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Tuesday, September 25 • 09:00 - 10:00
Fancy Pointers for Fun and Profit

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In modern C++ it is possible to implement user-defined types that closely mimic the behavior of ordinary pointers; these types are often referred to as fancy (or synthetic) pointers. With such types at one's disposal, it becomes feasible to build standard-conforming allocators that support relocatable memory in a way that is compatible with the standard containers. This, in turn, enables the use of the standard containers in applications like shared-memory databases, self-contained private heaps, and lightweight object persistence.

This talk will describe a small set of components that implement synthetic pointers. We'll begin by looking briefly at a couple of motivating problems, and then review how the standard defines "pointer-like types". We'll then discuss how closely a user-defined type can emulate ordinary pointers and sketch out a strategy for implementing such a type using the concepts of addressing model, storage model, and pointer interface.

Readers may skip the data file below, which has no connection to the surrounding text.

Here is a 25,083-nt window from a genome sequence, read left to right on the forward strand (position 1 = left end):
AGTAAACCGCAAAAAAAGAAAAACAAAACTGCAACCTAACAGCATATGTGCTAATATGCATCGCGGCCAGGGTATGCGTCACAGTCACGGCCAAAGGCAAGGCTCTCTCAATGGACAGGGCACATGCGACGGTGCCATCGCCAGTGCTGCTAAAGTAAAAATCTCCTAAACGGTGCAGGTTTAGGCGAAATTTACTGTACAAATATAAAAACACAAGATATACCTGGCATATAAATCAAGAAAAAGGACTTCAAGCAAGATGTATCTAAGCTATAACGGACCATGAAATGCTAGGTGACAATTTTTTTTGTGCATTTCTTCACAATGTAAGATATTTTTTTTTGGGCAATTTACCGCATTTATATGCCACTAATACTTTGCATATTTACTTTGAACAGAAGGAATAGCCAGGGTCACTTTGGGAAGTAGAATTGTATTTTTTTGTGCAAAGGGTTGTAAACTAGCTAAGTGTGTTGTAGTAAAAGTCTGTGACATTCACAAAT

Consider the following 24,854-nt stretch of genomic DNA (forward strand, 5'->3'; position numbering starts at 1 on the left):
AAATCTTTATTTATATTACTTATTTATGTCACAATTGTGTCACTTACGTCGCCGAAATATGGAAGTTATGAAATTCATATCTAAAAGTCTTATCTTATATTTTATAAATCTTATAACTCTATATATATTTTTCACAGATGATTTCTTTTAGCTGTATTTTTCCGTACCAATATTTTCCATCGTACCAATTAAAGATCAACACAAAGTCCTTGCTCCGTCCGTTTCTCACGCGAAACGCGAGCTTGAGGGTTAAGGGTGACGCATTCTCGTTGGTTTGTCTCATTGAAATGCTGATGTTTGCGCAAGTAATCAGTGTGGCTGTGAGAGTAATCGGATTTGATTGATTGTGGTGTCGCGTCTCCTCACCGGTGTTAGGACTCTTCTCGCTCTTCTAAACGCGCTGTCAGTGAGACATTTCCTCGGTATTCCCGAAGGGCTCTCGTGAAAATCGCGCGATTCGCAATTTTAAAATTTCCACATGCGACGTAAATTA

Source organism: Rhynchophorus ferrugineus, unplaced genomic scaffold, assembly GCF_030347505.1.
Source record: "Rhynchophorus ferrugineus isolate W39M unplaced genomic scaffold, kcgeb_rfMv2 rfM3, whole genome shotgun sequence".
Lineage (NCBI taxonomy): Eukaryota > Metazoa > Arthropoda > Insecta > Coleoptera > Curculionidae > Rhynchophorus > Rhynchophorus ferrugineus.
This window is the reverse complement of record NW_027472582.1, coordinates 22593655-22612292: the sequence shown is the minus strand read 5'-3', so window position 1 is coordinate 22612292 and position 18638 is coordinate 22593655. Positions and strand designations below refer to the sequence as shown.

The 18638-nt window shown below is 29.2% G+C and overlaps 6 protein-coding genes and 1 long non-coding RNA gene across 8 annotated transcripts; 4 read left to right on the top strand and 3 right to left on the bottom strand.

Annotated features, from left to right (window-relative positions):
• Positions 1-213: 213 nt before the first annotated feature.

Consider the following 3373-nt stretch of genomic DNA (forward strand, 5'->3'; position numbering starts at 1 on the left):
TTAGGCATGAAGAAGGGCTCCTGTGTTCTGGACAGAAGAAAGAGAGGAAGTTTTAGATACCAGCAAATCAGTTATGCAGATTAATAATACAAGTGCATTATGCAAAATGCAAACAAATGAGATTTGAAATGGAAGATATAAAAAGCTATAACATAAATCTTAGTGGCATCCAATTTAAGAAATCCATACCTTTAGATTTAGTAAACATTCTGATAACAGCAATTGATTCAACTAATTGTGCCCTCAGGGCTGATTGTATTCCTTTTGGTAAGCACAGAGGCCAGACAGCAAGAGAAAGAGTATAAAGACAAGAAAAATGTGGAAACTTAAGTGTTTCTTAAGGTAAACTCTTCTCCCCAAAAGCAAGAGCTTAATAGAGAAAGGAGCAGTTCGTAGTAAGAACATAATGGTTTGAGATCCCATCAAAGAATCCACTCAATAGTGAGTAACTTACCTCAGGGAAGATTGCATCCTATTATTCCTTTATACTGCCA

We'll jump into the deep end by implementing two different addressing models, offset addressing and based 2D addressing, which act as policy types for a synthetic pointer class template. We'll then review simple storage models that support raw memory allocation for both addressing models before examining the synthetic pointer class in detail. We'll discuss how the synthetic pointer class interacts with the addressing models to implement pointer operations and emulate an ordinary pointer's interface.

Finally, the talk will provide an example of how these concepts can be applied - namely, containers in a self-contained private heap.

avatar for Bob Steagall

Bob Steagall

CppCon Poster Chair, KEWB Computing
I've been working in C++ for the last 25 years. The majority of my career has been spent in medical imaging, where I led teams building applications for functional MRI and CT-based cardiac visualization. After a brief detour through the world of DNS and analytics, I'm now working... Read More →

Tuesday September 25, 2018 09:00 - 10:00

Attendees (43)